Right of Access
Under Hawaii law, a landlord has the right to access a rental unit to a) deal with an emergency, b) to imspect the unit, c) to inspect, make repairs, or make improvements; d) to show the unit to prospective tenants or purchasers; & e) during the tenants extended absence. (See: Haw. Rev. Stat. §§ 521-53 & 521-70(b))
In Hawaii, the total amount may not be in excess of one month’s rent. The tenant may not use the deposit as payment for the last month’s rent or any back rent unless the landlord agrees. The landlord may retain all or any portion of the deposit for failure to pay rent, to return the keys, to put the unit in as clean a condition as it was at the start (except for normal wear and tear), or to compensate for damages by a tenant who wrongfully quits the unit. The landlord must notify the tenant in writing of the reasons for retention, including copies of receipts for cleaning and/or repairs. The notice and any portion of the security deposit remaining must be given to the tenant within 14 days after the termination of the rental agreement. If notice is not accomplished within 14 days, all of the security deposit shall be returned to the tenant. (See: Hawaii Revised Statutes § 521-44)..
All subleases/sub-rental agreements are subordinate to the lease/rental agreement and terminate when the lease/rental agreement terminates, unlease there is a contract to the contrary. (See: Haw. Rev. Stat. § 521-71(a, b))
Court process toremove a tenant from a landlord’s property, also called “eviction.” Whne a landlord brings an action for summary possession based on a tenant's failure to pay rent, tenant may assert landlords' breach of an implied warranty of habitability as an affirmative defense. (See: Haw. Rev. Stat. § 521-68(a)).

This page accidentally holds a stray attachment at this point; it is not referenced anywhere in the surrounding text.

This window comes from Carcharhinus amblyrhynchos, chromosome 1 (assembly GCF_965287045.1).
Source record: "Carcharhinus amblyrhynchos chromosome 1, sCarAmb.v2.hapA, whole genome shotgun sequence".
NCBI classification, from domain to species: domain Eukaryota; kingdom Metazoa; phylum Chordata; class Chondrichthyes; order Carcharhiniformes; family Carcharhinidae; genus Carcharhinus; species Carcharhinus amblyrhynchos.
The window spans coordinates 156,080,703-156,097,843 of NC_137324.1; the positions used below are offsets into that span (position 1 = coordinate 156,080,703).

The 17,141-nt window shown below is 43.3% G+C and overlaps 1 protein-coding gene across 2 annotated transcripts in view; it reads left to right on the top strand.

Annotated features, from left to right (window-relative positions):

Any person who occupies a dwelling unit for dwelling purposes under a rental aggreement (See: Haw. Rev. Stat. Sec. 521-8)
Termination notice vary by the type of tenancy (a) when the tenancy is month-to-month, the landlord may terminate the rental agreement by notifying the tenant, in writing, at least forty-five days in advance of the anticipated termination. When the landlord provides notification of termination, the tenant may vacate at any time within the last 45 days of the period between the notification and the termination date, but the tenant shall notify the landlord of the date the tenant will vacate the dwelling unit and shall pay a prorated rent for that period of occupation; (b) When the tenancy is month-to-month the tenant may terminate the rental agreement by notifying the landlord, in writing, at least 28 days in advance of the anticipated termination. When the tenant provides notice of termination, the tenant shall be responsible for the payment of rent through the 28 day; c) when the tenancy is less than month-to-month, the landlord or the tenant may terminate the rental agreement by notifying the other at least 10 days before the anticipated termination. (See: Haw. Rev. Stat. § 521.71)
There are no strict legal definitions for the term uninhabitable living conditions. Generally speaking it is some condition that makes the living in a home or premises impossible. Defects or conditions such as a missing window, broken front security gate, absence of deadbolt locks on exterior doors, a defective electrical outlet, something unhealthy like cockroaches or mold, dangerous criminal activity particularly gangs, drugs and burglaries, an unlit stairway, stagnant swimming pool, an inefficient heater or air conditioner, low water pressure, slow drain or even a bad smell, or noise can render a place uninhabitable. The rented premises must always meet minimum standards of habitability including compliance with applicable building codes. (See: Lund v. MacArthur, 482 P.2d 482 (1969)).